Doctor Who S07 E12: The Crimson Horror
This week’s episode features the return of some of the more intriguing recent additions to the “Doctor Who” mythos. Last seen building reputations as great but mysterious detectives in “The Snowmen,” the Silurian Madame Vastra, her human companion Jenny Flint, and her Sontaran valet Strax return to confront “The Crimson Horror,” but where are The Doctor and Clara? Check out my recap and review, after the jump…
“Doctor Who” second series veteran writer Mark Gatiss returns as well this episode, his last episode being “Cold War.” As has been done in previous seasons, this is a story told through the eyes of others – rather than The Doctor and/or his companion(s). In this case, it’s Madame Vastra and her crew as they investigate the Crimson Horror, as well as Mrs. Gillyflower and her dream community, Sweetville.
Like the Van Baalen brothers in our last episode, and the Gunslinger earlier this season, it feels like the BBC is trying generate backdoor pilots for spin-offs of “Doctor Who.” They hit pay dirt twice with both “Torchwood” and “The Sarah Jane Adventures” (the less said about “Rose Tyler: Earth Defence,” probably the better), why not try again? I would definitely watch a Vastra series.
At least with Madame Vastra and company, they are characters we have seen a few times, and their species at least are very Who-centric. Madame Vastra was a Silurian (evolved from the dinosaurs and the supposed true dominant race of Earth) awoken by the building of the London Underground and befriended by The Doctor.
She fell in love with her human maid, Jenny Flint, and married her. Their penchant for investigation and detective work brought them to the attention of Scotland Yard where they became consultants. They were soon joined, after their first appearance in “A Good Man Goes to War,” by the Sontaran Commander Strax, who became their butler, and our comic relief. I love Strax.
Vastra became known as The Great Detective and the two became the inspiration for Arthur Conan Doyle’s Sherlock Holmes and Watson. The writer changed them to human men, because, after all, women, especially an alien woman, would be just too unbelievable. Riiiight.
We don’t see The Doctor until about twenty minutes in, and we don’t see The Doctor we know and love until the twenty-four minute mark. And Matt Smith is so glad to be back he plants a kiss right on Jenny Flint’s lips. I’m not sure who was more surprised by that – her, him, or us, but it was great, especially when she slapped him.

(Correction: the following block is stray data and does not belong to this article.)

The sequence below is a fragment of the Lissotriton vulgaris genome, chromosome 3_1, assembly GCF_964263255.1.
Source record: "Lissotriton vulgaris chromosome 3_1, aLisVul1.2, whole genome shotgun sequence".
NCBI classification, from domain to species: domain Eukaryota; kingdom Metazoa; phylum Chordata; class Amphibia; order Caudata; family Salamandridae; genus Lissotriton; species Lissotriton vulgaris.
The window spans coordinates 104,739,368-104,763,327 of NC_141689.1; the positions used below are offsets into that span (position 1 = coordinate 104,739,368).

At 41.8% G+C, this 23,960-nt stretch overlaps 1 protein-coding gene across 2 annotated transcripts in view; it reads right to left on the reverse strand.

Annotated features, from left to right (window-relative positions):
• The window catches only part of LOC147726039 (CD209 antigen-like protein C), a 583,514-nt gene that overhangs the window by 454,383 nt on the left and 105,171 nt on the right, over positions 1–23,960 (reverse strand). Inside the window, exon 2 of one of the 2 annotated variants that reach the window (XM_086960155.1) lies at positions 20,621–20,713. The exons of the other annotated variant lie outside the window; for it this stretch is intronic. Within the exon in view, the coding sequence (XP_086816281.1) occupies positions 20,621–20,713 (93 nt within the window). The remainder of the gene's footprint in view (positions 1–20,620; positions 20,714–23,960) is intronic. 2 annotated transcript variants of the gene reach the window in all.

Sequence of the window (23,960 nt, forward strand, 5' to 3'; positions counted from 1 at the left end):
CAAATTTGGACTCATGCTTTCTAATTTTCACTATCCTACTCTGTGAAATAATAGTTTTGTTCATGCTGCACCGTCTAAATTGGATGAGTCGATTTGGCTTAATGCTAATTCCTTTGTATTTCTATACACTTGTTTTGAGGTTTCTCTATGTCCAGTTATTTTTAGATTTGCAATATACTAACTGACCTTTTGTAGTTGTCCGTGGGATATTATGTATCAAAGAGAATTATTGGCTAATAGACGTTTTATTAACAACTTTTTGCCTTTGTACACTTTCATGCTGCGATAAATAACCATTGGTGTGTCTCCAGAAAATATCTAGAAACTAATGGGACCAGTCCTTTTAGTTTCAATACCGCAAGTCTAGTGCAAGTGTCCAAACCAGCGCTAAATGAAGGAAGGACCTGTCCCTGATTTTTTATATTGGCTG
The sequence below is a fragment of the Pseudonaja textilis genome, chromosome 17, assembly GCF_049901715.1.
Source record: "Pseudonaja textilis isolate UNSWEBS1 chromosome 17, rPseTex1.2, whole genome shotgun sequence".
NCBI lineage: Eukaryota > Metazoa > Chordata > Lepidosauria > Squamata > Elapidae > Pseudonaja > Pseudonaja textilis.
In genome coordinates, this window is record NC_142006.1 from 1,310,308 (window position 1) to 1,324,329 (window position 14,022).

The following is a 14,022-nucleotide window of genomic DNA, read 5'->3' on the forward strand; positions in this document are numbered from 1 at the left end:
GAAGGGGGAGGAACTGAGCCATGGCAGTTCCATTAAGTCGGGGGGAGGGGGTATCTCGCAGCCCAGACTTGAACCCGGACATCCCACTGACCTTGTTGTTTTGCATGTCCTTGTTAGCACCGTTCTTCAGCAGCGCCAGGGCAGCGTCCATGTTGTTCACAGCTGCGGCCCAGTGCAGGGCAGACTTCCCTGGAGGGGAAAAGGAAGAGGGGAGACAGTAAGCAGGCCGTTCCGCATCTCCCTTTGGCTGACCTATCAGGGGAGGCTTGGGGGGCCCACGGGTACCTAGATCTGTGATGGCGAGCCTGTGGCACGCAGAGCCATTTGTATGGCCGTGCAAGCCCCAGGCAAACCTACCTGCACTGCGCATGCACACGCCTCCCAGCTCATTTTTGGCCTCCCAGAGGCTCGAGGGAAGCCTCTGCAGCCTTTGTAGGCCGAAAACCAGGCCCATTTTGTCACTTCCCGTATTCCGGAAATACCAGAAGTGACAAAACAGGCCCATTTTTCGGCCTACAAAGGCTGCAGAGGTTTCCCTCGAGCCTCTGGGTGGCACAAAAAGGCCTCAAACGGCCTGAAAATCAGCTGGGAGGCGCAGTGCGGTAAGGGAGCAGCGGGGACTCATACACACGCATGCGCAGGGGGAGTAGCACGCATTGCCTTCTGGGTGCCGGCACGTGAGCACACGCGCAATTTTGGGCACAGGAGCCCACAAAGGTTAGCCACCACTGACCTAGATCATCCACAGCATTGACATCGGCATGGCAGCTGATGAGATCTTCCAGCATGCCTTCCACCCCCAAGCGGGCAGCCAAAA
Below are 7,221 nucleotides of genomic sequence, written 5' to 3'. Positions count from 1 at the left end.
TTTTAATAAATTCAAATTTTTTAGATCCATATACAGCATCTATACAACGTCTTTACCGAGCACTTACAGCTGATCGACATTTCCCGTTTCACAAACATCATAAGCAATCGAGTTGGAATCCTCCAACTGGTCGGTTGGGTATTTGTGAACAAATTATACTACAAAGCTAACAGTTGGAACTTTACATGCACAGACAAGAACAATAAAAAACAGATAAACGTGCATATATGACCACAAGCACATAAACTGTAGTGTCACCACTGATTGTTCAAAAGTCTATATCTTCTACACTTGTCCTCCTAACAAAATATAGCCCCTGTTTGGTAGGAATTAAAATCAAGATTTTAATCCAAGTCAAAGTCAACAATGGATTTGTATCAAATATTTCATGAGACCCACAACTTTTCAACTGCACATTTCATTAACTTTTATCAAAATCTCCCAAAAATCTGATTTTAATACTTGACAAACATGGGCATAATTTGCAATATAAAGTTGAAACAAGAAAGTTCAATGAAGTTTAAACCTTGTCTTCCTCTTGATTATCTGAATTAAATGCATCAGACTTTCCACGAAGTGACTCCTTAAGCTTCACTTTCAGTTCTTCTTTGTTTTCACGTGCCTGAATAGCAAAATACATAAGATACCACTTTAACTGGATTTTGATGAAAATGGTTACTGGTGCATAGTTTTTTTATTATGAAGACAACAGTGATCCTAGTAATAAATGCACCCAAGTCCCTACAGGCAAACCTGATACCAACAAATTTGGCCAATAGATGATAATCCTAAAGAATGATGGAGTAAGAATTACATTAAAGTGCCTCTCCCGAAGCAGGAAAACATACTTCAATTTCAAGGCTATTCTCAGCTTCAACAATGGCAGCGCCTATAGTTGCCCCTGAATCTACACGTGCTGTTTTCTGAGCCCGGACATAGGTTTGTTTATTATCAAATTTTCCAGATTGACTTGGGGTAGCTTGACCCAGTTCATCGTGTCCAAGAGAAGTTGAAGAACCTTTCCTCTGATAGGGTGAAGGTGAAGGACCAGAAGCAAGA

We had been dropped into this story right in the middle, but unlike Age of Ultron from Marvel Comics, we get a flashback to tell us what we missed. The cool part is that the flashback comes in grainy old timey film clips, complete with bad cuts, spots and scratches on the lens, calliope music, and faded sepia tones. Brilliance. Props to director Saul Metzstein.
As it turns out, both Madame Vastra and The Doctor have been investigating a fatal affliction called ‘the Crimson Horror’ that leaves victim in a stiff shock and painted bright red. Our villainess, Mrs. Gillyflower, played by Dame Diana Rigg who has aged so much it breaks my heart, is trying to save people from the apocalypse, by luring them to Sweetville and perfectly preserving them in bright red paint, I mean venom.
Gillyflower’s perfect people will take over the planet after she poisons the planet with the venom of Mr. Sweet, her parasitic silent partner. It’s been a while since we’ve seen this kind of manic human evil on “Doctor Who,” nice change of pace. And it doesn’t hurt she’s being portrayed by a great actress.
When Jenny first finds The Doctor, she asks him how long he’d been trapped in the red, he replies that he doesn’t know, it could be weeks or months. But it didn’t matter, he once took ages to get a gobby Australian back to Heathrow, rudely referencing old school companion Tegan Jovanka.
Trivia time, Mark Gatiss wrote this episode with Diana Rigg specifically in mind, as a vehicle for her to play alongside and against her daughter Rachael Stirling. Stirling plays Ada, Gillyflower’s blind and imperfect daughter.
Also when The Doctor mentions Clara, Jenny is taken aback. The Clara she knows is dead. There’s also the boy who helps Strax find Sweetville, named Thomas Thomas, and leatherbound Jenny kicking ass. The best part is that when Clara goes home, the kids she cares for have found proof that she’s been to the past.
This was a great episode. And best of all, Clara didn’t save The Doctor for a change. Here’s a peek at the next episode, “Nightmare in Silver,” the return of the Cybermen by Neil Gaiman. See you next time.
Posted on May 5, 2013, in Doctor Who, Glenn Walker, science fiction, television, time travel and tagged Age of Ultron, arthur conan doyle, bbc, clara oswald, cybermen, diana rigg, Doctor Who, mark gatiss, Marvel Comics, matt smith, neil gaiman, rachael stirling, rose tyler, sarah jane adventures, saul metzstein, sherlock holmes, silurian, sontaran, spin-offs, strax, tegan jovanka, torchwood, vastra. Bookmark the permalink. Leave a comment.